Pam Dunbar went to Thursday night’s service at Bethel African Methodist Episcopal Church on Mumford Street in Hamilton Hill with a heavy heart, she told those gathered.
Her heavy heart came with what she saw. At a service that drew about two dozen members of the public, law enforcement and city officials to remember the recent shootings in Minnesota, Louisiana and Dallas, those gathered walked in the door and into their comfort zones.
Blacks sat with blacks, she noted. Whites sat with whites.
“If we’re really here to make a difference,” Dunbar, a trustee at the church, told those gathered, “it’s got to start from us.
“We have to get out of the comfort zone that we’re used to and be there hand-in-hand sitting next to our brothers,” she said.
As Dunbar continued to speak, two members of the predominantly black audience did just that, literally moved by her words.
One black man moved from the rear of the church and sat next to two city police lieutenants, Brian Bienduga and Eric Clifford, both white.
A woman, also black, did the same. She took up a seat in a pew next to City Councilman John Polimeni, who is also white.
The woman, Toshena Haynes, explained afterward why she moved.
“It’s important that we all are inclusive,” Haynes, a community activist, said, “and that we all consider each other’s feelings and each other’s past that we’re going through and we come to a common understanding and a common ground so that we can unite.”
Lack of understanding, she said, breeds fear.
“No one wants to have conversations that are about real stuff when we don’t really know them,” she said. “So we have to at least get past that part first.”
Dunbar’s prayer came near the end of a service where congregants came together to sing and pray. The service came following a difficult period last week for the country with the police shootings of black men in Falcon Heights, Minn., and Baton Rouge, La., and the killing of five Dallas police officers that followed.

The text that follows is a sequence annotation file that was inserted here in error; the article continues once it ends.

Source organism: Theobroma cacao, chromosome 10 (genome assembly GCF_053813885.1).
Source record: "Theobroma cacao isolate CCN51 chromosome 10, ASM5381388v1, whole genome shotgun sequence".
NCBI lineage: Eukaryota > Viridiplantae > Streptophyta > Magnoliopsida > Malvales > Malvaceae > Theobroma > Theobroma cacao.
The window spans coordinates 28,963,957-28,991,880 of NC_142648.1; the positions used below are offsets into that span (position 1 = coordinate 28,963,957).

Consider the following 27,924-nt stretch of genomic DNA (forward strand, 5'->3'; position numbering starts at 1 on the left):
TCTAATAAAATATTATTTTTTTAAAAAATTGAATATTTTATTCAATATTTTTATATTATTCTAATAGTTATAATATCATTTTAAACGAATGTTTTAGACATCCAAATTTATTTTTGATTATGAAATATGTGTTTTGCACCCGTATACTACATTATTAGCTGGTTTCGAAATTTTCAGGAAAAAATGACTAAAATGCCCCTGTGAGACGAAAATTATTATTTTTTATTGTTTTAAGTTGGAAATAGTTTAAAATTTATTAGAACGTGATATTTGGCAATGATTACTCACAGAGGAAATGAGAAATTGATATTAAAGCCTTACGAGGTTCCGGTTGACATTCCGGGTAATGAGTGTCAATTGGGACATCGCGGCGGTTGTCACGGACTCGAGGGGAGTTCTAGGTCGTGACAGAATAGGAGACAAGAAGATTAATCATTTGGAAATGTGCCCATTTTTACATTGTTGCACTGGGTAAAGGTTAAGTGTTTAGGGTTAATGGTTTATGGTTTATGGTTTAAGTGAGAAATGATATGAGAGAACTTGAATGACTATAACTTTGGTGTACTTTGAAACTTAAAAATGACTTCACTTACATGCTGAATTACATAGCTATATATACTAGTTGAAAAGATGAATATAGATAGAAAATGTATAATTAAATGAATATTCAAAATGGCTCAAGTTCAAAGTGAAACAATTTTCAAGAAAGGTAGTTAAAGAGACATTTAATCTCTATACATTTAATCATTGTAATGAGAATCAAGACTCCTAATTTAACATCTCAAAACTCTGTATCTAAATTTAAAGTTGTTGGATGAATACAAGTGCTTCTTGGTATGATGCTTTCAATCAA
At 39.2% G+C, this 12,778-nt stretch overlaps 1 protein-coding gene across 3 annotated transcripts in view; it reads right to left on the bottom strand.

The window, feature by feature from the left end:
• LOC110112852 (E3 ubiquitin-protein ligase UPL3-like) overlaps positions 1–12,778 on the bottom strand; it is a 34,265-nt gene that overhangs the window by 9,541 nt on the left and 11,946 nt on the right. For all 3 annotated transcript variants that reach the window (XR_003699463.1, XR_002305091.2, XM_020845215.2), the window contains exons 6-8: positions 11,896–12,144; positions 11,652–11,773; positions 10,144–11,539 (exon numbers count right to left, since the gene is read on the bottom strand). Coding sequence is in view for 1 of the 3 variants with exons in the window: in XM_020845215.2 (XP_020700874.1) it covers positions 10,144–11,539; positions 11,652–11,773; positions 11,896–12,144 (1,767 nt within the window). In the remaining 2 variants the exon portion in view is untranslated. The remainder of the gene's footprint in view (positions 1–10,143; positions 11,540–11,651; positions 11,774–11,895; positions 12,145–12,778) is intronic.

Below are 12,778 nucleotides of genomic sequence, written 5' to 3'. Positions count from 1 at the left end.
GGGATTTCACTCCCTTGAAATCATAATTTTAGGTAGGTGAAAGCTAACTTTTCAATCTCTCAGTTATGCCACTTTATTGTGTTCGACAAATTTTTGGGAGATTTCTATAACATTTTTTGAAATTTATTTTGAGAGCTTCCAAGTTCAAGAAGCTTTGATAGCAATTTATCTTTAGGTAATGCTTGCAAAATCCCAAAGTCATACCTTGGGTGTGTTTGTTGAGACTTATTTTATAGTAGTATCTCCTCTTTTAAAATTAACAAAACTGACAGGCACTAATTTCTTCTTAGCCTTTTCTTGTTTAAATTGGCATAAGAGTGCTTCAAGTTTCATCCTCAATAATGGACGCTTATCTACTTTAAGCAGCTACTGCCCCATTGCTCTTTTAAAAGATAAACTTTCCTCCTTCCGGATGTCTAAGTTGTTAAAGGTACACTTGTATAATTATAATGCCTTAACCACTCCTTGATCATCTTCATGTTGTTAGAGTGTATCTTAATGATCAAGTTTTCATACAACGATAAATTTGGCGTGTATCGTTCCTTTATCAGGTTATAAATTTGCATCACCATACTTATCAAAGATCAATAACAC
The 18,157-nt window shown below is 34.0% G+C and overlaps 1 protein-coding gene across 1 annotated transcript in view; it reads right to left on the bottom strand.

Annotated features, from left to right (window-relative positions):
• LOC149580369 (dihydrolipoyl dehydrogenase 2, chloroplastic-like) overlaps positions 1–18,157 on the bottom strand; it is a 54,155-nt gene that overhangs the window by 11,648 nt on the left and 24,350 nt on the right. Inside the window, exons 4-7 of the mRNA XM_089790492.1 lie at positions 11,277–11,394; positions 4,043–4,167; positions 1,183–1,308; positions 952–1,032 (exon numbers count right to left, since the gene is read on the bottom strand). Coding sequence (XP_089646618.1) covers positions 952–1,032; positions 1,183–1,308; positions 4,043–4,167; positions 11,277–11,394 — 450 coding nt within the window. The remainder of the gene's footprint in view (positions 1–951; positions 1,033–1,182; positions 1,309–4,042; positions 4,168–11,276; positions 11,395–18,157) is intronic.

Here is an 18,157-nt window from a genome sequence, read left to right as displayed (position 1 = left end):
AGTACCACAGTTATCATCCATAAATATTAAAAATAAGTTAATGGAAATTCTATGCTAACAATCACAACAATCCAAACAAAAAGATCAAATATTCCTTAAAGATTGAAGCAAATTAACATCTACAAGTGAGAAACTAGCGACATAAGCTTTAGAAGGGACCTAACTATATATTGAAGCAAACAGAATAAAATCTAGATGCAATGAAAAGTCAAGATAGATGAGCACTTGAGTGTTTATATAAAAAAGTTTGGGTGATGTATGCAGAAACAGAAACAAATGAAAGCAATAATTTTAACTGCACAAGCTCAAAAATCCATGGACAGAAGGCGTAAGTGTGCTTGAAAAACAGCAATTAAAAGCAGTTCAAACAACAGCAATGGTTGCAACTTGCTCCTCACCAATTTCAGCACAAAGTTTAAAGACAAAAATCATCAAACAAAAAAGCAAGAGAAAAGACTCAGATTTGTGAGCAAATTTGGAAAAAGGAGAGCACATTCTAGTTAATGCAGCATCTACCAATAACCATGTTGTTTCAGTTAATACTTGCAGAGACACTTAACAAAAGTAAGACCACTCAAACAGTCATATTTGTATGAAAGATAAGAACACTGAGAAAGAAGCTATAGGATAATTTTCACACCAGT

On Thursday night, those gathered at the church came together for what Dunbar called a “spiritual fight,” not one based on race.
Her prayer concluded, Dunbar sought out Polimeni, Bienduga, Clifford and Schenectady County Sheriff Dominic Dagostino. And she hugged each one.
“She’s exactly right,” Clifford said afterward, “that we all need to get out of our comfort zone and treat each other as human beings and love each other. That’s what it really comes down to, is respect and love for each other.”
Polimeni echoed Clifford’s remarks.
“What seems to be new is we’re focusing on things that separate us, rather than things that put us together,” Polimeni said. “This service tonight was a good step in that, bringing us all together.”
Clifford, Polimeni, Dunbar and Haynes gathered with the others afterward to light candles and take pictures at the church’s front, together.
Bethel AME Church pastor Rev. Felicia Collins closed out the service with a plea for love and for understanding.
“Love has a way of allowing us to open our hearts, open our minds and learning and understanding more about each other,” Collins told those gathered. “Yes, the tragedies of this past week have been tremendous. But you know what? That’s not the end of this story. There’s another story. And you’re a part of that story.”